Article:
As a self-proclaimed data geek, I always get a kick about learning about unexploited opportunities to reap the benefits of data-mining. I salivate about the potential to make an impact using tools that haven't been used before. I truly do get excited when I see an opportunity to generate new sales simply by obtaining a better understanding of customers' wants and needs.
Take a look at this article from DM News: E-commerce should stress analytics: eTail 2008.
The article provides a recap of a recent presentation at the eTail conference in Washington. It talks about the opportunities for e-commerce firms to start to benefit from the knowledge embedded in the customer data they collect online.
He (speaker Sheldon Gilbert, founder and CEO of Proclivity Systems) said many e-commerce companies only “look at the cash register;” only what a customer is buying. To fully optimize marketing efforts, he added, companies have to dig deeper into predictive modeling, and take into account factors such as seasonal shopping cycles, consumer buying and browsing patterns, and gauging the value of certain “action words” such as the word “organic.”Actually, some of what the speaker highlighted seemed fairly 'no-brainer' to me. Check out this point, where he talks about how to identify cross-sell opportunities:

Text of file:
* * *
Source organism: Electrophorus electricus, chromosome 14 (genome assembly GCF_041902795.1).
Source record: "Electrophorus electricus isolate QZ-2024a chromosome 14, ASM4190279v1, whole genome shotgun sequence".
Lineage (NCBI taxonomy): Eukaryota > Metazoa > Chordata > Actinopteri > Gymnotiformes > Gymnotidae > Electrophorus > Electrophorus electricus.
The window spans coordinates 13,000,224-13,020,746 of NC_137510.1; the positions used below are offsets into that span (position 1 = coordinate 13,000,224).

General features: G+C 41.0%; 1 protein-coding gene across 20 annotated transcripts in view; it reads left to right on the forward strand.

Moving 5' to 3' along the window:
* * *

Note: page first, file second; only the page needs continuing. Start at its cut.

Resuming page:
If this article is correct in stating that many e-commerce firms have not yet employed data mining tactics to improve customer strategy, than this is a huge opportunity for direct marketers. E-commerce needs analytical folks who are schooled in data analysis and modeling techniques--people who've had practical experience turning customer behavior into programs that make money.
He also said that companies should mine their databases to learn what customers of one particular product are also buying. For example, if 79% of customers that bought denim products and shoes from a retailer overlap, then the company needs to determine how to send the proper offer to those customers based on that data.
“The data will tell you what to offer,” he said. “Human behavior is fairly predictive.”
And, guess what? As a direct marketer with a focus on analytics, I'm ready to help!